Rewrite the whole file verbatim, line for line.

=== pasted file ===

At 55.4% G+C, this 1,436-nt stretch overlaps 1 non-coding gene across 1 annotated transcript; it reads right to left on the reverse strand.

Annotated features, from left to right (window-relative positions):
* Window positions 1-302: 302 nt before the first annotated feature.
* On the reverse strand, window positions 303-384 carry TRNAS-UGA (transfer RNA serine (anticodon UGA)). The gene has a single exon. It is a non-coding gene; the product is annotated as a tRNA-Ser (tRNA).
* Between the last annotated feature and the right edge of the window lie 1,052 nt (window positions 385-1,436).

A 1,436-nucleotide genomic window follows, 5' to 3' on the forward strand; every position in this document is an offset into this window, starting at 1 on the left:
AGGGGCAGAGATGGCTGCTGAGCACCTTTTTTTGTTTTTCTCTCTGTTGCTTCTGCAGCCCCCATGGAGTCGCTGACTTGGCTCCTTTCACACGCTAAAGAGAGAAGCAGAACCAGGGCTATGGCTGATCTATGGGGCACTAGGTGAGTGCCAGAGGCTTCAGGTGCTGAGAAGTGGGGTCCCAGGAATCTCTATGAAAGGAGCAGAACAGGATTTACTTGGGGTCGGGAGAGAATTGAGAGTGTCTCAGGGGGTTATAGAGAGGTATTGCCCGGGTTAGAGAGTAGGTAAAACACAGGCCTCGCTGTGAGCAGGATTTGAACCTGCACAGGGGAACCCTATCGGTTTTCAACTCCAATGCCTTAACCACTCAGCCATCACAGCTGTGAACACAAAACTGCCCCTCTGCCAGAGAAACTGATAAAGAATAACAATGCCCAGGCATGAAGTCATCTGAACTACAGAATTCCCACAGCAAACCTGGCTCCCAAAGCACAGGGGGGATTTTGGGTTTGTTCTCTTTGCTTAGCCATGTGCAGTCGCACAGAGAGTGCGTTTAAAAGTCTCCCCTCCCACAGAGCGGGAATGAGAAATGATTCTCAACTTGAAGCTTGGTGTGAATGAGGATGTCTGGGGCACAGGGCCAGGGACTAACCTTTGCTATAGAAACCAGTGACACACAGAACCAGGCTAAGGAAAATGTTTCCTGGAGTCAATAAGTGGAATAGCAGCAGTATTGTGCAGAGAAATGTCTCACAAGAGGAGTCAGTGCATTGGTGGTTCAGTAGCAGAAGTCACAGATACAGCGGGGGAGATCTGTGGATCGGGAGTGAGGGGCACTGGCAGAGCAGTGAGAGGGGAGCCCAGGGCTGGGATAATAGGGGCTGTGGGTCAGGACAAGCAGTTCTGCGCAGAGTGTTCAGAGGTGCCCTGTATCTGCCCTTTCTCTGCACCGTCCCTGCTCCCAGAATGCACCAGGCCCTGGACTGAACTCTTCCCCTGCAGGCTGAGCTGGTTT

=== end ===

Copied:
At 55.4% G+C, this 1,436-nt stretch overlaps 1 non-coding gene across 1 annotated transcript; it reads right to left on the reverse strand.

Annotated features, from left to right (window-relative positions):
* Window positions 1-302: 302 nt before the first annotated feature.
* On the reverse strand, window positions 303-384 carry TRNAS-UGA (transfer RNA serine (anticodon UGA)). The gene has a single exon. It is a non-coding gene; the product is annotated as a tRNA-Ser (tRNA).
* Between the last annotated feature and the right edge of the window lie 1,052 nt (window positions 385-1,436).

A 1,436-nucleotide genomic window follows, 5' to 3' on the forward strand; every position in this document is an offset into this window, starting at 1 on the left:
AGGGGCAGAGATGGCTGCTGAGCACCTTTTTTTGTTTTTCTCTCTGTTGCTTCTGCAGCCCCCATGGAGTCGCTGACTTGGCTCCTTTCACACGCTAAAGAGAGAAGCAGAACCAGGGCTATGGCTGATCTATGGGGCACTAGGTGAGTGCCAGAGGCTTCAGGTGCTGAGAAGTGGGGTCCCAGGAATCTCTATGAAAGGAGCAGAACAGGATTTACTTGGGGTCGGGAGAGAATTGAGAGTGTCTCAGGGGGTTATAGAGAGGTATTGCCCGGGTTAGAGAGTAGGTAAAACACAGGCCTCGCTGTGAGCAGGATTTGAACCTGCACAGGGGAACCCTATCGGTTTTCAACTCCAATGCCTTAACCACTCAGCCATCACAGCTGTGAACACAAAACTGCCCCTCTGCCAGAGAAACTGATAAAGAATAACAATGCCCAGGCATGAAGTCATCTGAACTACAGAATTCCCACAGCAAACCTGGCTCCCAAAGCACAGGGGGGATTTTGGGTTTGTTCTCTTTGCTTAGCCATGTGCAGTCGCACAGAGAGTGCGTTTAAAAGTCTCCCCTCCCACAGAGCGGGAATGAGAAATGATTCTCAACTTGAAGCTTGGTGTGAATGAGGATGTCTGGGGCACAGGGCCAGGGACTAACCTTTGCTATAGAAACCAGTGACACACAGAACCAGGCTAAGGAAAATGTTTCCTGGAGTCAATAAGTGGAATAGCAGCAGTATTGTGCAGAGAAATGTCTCACAAGAGGAGTCAGTGCATTGGTGGTTCAGTAGCAGAAGTCACAGATACAGCGGGGGAGATCTGTGGATCGGGAGTGAGGGGCACTGGCAGAGCAGTGAGAGGGGAGCCCAGGGCTGGGATAATAGGGGCTGTGGGTCAGGACAAGCAGTTCTGCGCAGAGTGTTCAGAGGTGCCCTGTATCTGCCCTTTCTCTGCACCGTCCCTGCTCCCAGAATGCACCAGGCCCTGGACTGAACTCTTCCCCTGCAGGCTGAGCTGGTTT